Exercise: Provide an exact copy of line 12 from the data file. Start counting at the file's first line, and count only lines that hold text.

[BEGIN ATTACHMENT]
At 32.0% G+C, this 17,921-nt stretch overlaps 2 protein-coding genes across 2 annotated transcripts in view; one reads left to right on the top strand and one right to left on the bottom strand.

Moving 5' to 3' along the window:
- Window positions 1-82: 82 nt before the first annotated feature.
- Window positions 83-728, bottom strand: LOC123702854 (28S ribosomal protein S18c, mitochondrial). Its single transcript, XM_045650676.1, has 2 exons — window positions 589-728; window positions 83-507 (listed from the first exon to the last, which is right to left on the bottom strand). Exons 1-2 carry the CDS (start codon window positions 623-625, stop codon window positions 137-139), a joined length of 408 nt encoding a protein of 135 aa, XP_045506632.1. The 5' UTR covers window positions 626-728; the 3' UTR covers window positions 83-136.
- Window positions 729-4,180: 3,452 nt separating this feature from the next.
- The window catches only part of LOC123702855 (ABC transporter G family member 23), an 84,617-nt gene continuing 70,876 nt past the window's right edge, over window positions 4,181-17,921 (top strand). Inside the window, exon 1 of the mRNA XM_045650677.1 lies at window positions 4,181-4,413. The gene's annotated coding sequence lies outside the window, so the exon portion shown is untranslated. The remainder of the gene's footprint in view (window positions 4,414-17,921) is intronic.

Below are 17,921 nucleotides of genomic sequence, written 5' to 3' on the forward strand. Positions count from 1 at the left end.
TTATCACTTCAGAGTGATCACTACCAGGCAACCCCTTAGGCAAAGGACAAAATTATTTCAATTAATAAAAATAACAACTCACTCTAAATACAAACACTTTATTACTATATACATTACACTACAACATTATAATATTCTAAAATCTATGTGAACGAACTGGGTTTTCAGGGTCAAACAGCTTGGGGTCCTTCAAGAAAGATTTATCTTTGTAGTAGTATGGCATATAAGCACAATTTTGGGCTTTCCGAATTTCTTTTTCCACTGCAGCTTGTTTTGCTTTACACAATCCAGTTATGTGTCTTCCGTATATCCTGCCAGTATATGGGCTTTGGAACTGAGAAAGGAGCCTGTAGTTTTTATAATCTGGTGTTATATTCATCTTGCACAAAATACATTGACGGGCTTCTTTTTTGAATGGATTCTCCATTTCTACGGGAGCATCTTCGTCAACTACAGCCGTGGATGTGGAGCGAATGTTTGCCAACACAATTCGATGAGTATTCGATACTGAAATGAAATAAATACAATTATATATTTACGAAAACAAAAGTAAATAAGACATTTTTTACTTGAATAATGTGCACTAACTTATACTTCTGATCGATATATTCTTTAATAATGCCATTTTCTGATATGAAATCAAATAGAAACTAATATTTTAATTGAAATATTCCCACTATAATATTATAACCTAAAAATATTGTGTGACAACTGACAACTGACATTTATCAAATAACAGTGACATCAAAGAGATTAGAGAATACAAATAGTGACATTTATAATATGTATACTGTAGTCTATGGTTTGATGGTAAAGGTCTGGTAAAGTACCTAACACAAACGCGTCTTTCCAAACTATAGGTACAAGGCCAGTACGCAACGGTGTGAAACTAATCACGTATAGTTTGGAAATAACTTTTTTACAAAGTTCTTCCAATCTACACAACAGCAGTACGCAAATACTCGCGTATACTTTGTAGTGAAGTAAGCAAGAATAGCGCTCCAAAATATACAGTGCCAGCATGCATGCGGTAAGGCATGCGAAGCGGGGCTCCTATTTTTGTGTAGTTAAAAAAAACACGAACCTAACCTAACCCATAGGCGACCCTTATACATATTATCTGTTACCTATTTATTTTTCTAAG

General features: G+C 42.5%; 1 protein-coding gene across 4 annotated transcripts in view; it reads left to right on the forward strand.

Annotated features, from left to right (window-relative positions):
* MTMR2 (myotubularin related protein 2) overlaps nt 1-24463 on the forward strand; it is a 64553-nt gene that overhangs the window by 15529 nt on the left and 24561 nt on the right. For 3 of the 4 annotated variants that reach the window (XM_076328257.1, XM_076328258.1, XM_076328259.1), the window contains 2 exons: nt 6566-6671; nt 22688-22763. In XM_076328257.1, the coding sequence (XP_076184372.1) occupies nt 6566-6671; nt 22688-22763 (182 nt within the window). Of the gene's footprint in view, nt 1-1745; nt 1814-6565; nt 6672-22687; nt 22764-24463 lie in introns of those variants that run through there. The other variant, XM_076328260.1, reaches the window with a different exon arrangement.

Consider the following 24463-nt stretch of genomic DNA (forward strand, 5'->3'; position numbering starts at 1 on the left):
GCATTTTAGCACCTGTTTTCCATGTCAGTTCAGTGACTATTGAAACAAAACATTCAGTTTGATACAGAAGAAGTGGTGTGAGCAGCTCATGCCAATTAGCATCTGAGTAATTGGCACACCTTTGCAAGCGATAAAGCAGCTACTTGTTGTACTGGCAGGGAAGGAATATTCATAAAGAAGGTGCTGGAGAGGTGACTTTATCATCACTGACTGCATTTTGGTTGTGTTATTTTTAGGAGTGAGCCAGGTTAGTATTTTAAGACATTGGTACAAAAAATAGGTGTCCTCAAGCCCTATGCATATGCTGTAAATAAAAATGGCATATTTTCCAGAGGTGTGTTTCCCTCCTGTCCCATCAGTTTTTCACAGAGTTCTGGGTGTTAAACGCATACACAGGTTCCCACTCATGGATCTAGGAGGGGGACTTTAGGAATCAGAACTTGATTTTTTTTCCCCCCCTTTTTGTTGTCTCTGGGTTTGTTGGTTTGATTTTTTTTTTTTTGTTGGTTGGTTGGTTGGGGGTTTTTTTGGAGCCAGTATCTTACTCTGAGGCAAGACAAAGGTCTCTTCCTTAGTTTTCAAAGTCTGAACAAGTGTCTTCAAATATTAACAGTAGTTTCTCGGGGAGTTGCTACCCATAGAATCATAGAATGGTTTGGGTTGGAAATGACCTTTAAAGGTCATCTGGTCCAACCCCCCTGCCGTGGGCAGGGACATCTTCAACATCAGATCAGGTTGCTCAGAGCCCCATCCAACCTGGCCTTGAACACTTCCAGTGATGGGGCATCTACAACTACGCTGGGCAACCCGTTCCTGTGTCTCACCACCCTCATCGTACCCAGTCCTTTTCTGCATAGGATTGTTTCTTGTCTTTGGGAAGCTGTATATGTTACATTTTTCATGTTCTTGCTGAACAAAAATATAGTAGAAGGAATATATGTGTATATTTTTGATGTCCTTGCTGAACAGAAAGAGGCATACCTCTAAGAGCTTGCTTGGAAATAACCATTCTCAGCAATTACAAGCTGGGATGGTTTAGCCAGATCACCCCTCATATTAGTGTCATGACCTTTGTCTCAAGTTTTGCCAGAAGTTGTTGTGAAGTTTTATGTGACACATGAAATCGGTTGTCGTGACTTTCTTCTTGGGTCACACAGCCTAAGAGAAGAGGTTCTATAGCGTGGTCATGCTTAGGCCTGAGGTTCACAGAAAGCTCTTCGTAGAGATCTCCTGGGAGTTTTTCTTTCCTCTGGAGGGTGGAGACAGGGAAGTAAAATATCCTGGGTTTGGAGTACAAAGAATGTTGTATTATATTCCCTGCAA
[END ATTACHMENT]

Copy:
Consider the following 24463-nt stretch of genomic DNA (forward strand, 5'->3'; position numbering starts at 1 on the left):